Evaluation of ex vivo produced endothelial progenitor cells for autologous transplantation in primates

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Abstract

Background: Autologous transplantation of endothelial progenitor cells (EPCs) is a promising therapeutic approach in the treatment of various vascular diseases. We previously reported a two-step culture system for scalable generation of human EPCs derived from cord blood CD34+ cells ex vivo. Here, we now apply this culture system to expand and differentiate human and nonhuman primate EPCs from mobilized peripheral blood (PB) CD34+ cells for the therapeutic potential of autologous transplantation. Methods: The human and nonhuman primate EPCs from mobilized PB CD34+ cells were cultured according to our previously reported system. The generated adherent cells were then characterized by the morphology, surface markers, nitric oxide (NO)/endothelial NO synthase (eNOS) levels and Dil-acetylated low-density lipoprotein (Dil-Ac-LDL) uptake/fluorescein isothiocyanate (FITC)-lectin binding actives. Furthermore, the efficacy and safety studies were performed by autologous transplantation via hepatic portal vein injection in a nonhuman primate model with acute liver sinusoidal endothelial cell injury. Results: The mobilized PB CD34+ cells from both human and nonhuman primate were efficiently expanded and differentiated. Over 2 × 108 adherent cells were generated from 20 mL mobilized primate PB (1.51 × 106 ± 3.39 × 105 CD34+ cells) by 36-day culture and more than 80% of the produced cells were identified as EPCs/endothelial cells (ECs). In the autologous transplant model, the injected EPC/ECs from nonhuman primate PB were scattered in the intercellular spaces of hepatocytes at the hepatic tissues 14 days post-transplantation, indicating successful migration and reconstitution in the liver structure as the functional EPCs/ECs. Conclusions: We successfully applied our previous two-step culture system for the generation of primate EPCs from mobilized PB CD34+ cells, evaluated the phenotypes ex vivo, and transplanted autologous EPCs/ECs in a nonhuman primate model. Our study indicates that it may be possible for these ex-vivo high-efficient expanded EPCs to be used in clinical cell therapy.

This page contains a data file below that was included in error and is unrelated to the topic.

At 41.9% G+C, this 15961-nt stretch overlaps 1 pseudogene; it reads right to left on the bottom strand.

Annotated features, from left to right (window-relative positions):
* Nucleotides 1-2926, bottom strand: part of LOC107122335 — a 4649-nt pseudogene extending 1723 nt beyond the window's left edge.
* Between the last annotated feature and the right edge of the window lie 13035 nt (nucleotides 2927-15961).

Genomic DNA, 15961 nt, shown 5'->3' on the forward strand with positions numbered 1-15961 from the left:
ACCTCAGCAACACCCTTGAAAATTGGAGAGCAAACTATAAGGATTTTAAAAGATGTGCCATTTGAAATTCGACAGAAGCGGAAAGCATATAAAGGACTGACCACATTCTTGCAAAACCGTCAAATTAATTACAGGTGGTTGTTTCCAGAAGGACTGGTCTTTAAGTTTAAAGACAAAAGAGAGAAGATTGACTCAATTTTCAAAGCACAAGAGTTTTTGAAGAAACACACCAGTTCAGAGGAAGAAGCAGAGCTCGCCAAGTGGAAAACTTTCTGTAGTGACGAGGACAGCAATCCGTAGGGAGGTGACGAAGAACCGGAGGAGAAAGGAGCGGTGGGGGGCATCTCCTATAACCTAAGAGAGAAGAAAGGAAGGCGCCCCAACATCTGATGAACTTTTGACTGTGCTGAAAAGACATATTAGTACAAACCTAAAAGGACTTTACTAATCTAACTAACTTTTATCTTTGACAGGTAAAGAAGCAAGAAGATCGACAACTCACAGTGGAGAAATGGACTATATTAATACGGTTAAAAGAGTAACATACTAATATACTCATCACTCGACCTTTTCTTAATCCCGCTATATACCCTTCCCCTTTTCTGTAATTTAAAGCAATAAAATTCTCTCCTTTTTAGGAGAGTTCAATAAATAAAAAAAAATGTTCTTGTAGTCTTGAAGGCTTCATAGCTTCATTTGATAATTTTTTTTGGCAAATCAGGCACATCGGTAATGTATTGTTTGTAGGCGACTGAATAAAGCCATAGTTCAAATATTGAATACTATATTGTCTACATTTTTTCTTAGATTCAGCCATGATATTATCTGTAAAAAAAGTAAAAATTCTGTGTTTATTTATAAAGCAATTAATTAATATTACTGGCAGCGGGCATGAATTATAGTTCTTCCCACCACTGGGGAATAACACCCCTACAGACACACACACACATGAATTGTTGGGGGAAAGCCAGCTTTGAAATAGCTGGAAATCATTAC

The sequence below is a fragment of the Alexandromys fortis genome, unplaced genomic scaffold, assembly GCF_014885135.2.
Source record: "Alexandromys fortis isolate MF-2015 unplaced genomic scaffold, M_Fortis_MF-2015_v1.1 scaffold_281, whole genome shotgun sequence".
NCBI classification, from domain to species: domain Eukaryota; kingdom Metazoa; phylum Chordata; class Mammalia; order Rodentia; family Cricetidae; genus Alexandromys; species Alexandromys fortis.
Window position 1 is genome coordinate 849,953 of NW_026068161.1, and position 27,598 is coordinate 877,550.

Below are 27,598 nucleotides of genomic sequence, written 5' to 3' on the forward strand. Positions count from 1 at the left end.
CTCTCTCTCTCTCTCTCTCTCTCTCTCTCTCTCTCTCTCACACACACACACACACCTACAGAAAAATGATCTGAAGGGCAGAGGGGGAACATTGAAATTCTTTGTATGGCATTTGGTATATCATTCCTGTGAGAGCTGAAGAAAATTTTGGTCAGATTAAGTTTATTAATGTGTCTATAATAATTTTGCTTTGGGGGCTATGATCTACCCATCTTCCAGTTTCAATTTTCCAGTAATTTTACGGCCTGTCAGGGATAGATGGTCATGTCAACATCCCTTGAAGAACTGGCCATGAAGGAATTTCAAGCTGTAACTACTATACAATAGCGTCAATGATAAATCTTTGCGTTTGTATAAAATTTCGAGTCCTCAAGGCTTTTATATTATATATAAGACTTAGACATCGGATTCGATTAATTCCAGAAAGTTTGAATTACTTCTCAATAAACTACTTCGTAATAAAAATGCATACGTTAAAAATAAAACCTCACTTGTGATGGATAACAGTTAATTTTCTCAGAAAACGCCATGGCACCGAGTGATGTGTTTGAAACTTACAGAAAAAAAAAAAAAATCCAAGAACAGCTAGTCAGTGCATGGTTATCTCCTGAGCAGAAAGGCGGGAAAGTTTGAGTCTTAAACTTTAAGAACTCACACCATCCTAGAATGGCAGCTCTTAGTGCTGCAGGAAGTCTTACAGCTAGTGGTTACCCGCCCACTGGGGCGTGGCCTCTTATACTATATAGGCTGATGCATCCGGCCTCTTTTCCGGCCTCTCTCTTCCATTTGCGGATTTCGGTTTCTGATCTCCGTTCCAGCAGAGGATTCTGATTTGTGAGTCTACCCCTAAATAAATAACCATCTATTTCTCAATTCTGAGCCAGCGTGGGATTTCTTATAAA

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Qin, M., Guan, X., Zhang, Y., Shen, B., Liu, F., Zhang, Q., … Jiang, Y. (2018). Evaluation of ex vivo produced endothelial progenitor cells for autologous transplantation in primates. Stem Cell Research and Therapy, 9(1). https://doi.org/10.1186/s13287-018-0769-5

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